Background: Traumatic experiences in early life are risk factors for the development of behavioral and emotional disorders. Such disorders can persist through adulthood and have often been reported to be transmitted across generations.
Methods: To investigate the transgenerational effect of early stress, mice were exposed to chronic and unpredictable maternal separation from postnatal day 1 to 14.
Results: We show that chronic and unpredictable maternal separation induces depressive-like behaviors and alters the behavioral response to aversive environments in the separated animals when adult. Most of the behavioral alterations are further expressed by the offspring of males subjected to maternal separation, despite the fact that these males are reared normally. Chronic and unpredictable maternal separation also alters the profile of DNA methylation in the promoter of several candidate genes in the germline of the separated males. Comparable changes in DNA methylation are also present in the brain of the offspring and are associated with altered gene expression.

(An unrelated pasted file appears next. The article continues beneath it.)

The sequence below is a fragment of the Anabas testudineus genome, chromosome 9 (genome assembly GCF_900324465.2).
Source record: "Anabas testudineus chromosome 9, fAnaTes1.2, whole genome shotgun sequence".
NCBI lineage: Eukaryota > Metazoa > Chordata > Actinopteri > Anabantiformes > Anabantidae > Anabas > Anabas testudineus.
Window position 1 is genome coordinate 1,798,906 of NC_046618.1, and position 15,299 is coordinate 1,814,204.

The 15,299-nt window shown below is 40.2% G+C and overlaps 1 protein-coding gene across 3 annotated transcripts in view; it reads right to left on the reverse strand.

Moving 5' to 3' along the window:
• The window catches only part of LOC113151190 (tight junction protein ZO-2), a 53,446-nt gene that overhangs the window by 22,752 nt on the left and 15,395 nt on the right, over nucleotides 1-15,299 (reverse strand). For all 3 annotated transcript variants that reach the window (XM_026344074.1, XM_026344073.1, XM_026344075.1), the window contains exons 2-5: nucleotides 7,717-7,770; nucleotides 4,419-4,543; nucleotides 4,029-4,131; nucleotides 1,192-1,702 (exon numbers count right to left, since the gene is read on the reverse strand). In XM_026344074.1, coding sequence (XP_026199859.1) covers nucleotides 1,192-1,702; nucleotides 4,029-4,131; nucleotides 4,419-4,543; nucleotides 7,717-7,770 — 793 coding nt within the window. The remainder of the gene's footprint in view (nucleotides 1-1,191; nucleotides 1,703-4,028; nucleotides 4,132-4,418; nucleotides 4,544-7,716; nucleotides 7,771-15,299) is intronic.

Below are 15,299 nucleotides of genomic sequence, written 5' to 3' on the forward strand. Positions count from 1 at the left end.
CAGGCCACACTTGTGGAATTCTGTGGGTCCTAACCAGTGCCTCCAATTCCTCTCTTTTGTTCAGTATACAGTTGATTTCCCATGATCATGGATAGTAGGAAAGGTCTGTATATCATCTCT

Conclusions: These findings highlight the negative impact of early stress on behavioral responses across generations and on the regulation of DNA methylation in the germline.
Copyright 2010 Society of Biological Psychiatry. Published by Elsevier Inc. All rights reserved.